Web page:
Plant sales rise as mercury dips

 06 Dec 2016 - 2:01

Plant sales rise as mercury dips
Customers choose plants at Omani Souq in Doha. Pic: Qassim Rahmatullah/ The Peninsula

By Huda NV / The Peninsula

The cooler weather is translating into better business for many plant traders here. Demand for natural plants, especially flowering ones, is on the rise, say sellers.
“We are enjoying robust business. Our collections of flowering plants are in high demand and many Qataris drive in and buy these plants in bulk. Some also buy fruit plants like lemon, orange, papaya and a few other tropical plants,” said a seller at Omani Souq.
Stretching over a few metres on one side of the Omani Souq, the row of outlets that sell plants is an oasis of verdant beauty, with a large number of flowering plants on display. Several varieties of plants and trees from Holland, China and Thailand are found here. Also, varieties of planting pots and gardening equipment, seeds, soil, and much more is on offer at the market.
Apart from the flowering and fruit plants, date palms, different types of cactus and Chinese bamboo sticks are also popular during all seasons.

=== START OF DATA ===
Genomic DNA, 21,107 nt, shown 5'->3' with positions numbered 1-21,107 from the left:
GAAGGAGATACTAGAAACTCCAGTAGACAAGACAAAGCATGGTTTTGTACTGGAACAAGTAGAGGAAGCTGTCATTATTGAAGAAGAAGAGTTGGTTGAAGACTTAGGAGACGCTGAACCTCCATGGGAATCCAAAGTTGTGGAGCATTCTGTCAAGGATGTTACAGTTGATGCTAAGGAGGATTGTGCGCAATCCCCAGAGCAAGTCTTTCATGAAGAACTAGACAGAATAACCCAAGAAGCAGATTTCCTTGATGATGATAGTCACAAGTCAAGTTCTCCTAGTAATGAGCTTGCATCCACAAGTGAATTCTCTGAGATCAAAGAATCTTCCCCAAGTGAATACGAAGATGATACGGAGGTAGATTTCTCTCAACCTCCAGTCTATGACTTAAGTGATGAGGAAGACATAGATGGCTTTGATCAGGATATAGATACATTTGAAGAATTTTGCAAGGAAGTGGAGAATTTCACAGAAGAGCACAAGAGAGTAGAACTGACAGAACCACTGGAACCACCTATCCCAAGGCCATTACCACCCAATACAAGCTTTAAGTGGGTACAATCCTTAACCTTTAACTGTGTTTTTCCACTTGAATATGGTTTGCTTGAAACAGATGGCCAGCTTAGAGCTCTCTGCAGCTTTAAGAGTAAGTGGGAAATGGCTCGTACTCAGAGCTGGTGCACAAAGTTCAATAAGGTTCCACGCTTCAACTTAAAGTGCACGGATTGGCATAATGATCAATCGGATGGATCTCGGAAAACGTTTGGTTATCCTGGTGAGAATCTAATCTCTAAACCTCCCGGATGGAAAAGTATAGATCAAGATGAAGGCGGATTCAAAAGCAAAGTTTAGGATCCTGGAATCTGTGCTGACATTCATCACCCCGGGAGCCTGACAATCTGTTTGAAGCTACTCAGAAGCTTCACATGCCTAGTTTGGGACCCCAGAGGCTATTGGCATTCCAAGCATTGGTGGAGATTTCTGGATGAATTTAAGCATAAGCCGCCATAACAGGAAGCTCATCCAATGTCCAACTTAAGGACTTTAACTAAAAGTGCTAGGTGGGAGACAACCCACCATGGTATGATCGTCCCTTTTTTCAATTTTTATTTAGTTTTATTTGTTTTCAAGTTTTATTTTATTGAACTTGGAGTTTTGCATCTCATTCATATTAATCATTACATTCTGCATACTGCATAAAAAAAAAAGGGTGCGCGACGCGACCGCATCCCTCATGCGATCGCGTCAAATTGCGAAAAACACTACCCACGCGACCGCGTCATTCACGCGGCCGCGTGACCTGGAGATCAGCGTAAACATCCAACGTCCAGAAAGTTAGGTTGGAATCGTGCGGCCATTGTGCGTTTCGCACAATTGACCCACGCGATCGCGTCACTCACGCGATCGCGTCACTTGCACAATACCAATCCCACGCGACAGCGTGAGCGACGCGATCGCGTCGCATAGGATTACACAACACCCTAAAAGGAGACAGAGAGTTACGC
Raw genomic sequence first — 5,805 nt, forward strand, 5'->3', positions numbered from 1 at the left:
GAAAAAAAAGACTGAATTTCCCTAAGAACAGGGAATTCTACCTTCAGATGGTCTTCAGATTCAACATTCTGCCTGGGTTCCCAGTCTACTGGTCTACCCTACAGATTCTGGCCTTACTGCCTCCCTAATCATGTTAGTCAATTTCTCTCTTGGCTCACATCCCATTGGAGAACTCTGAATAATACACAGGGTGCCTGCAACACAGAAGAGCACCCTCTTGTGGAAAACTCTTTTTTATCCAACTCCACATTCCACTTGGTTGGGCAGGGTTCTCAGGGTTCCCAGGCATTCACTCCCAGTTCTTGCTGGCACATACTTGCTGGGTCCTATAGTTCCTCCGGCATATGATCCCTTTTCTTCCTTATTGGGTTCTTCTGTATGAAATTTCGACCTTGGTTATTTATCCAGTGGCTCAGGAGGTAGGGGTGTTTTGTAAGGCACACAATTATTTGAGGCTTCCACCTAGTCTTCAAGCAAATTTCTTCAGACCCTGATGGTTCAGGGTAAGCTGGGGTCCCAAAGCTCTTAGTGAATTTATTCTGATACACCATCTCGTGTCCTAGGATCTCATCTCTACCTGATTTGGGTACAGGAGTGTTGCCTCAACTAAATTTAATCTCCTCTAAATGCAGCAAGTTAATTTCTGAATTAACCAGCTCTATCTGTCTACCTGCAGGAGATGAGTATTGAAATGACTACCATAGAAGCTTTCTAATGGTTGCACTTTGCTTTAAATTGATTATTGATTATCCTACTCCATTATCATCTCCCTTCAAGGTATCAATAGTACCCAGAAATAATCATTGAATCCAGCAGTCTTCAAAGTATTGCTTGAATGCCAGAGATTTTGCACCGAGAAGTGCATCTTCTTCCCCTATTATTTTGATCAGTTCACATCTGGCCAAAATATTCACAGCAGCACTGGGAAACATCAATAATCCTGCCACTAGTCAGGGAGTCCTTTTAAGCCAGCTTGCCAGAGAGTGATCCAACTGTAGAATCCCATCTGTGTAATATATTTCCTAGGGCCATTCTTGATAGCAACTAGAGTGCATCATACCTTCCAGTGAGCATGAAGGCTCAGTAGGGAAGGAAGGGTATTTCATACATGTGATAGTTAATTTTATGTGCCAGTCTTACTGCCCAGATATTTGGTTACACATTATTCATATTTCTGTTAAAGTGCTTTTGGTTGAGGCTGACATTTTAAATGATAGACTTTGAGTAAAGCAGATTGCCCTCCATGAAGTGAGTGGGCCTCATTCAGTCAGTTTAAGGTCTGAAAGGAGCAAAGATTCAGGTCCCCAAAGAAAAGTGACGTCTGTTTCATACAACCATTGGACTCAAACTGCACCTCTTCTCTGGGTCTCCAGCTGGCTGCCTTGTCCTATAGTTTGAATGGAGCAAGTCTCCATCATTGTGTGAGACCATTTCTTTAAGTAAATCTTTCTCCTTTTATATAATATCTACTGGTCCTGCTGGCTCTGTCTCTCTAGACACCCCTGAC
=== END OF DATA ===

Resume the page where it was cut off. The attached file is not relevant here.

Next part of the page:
“People buy indoor plants as it is easy to maintain them regardless of the season. Many people also buy Aloe Vera, Indian borage, Oregano, Rosemary and few other seasoning herbs and medicinal plants imported from different parts of the world,” another seller said.
However, many who own nurseries say that there has been a decline in buyers compared to previous years. For florists here, sales during winter months usually bring highest profits, enough to cover-up the considerably low sales during the summer months.
“We do have buyers, but not enough as in the previous years. This is because many of our customers have left the country. Expats who have their own space outside the houses are usually into gardening and landscaping, and over the last few months many of such people have left the country, which does have a heavy impact on the business,” Asgar Ali, Managing Director, Floranza International Nursery, told The Peninsula.
The type of plants bought usually depends on the availability of space.
“Most Qatari families are more into fruit plants, vegetables and also lawns, while expats mainly go for seasonal plants. Lawns are also in high demand among people coming from Europe and the West. And also round-the-year, there is demand for indoor plants. Our major customers are commercial facilities and also those who live in villas,” Ali said.
“Gardening in Qatar is rather seasonal for majority of the people here. People are mostly looking for flowering plants, as winter is the best time for blossoming here,” he said. Meanwhile, sellers at Omani Souq are at an advantage with many people driving into the market .Florists in the souq are doing brisk business as more expats plan gardens on balconies and outdoor terraces.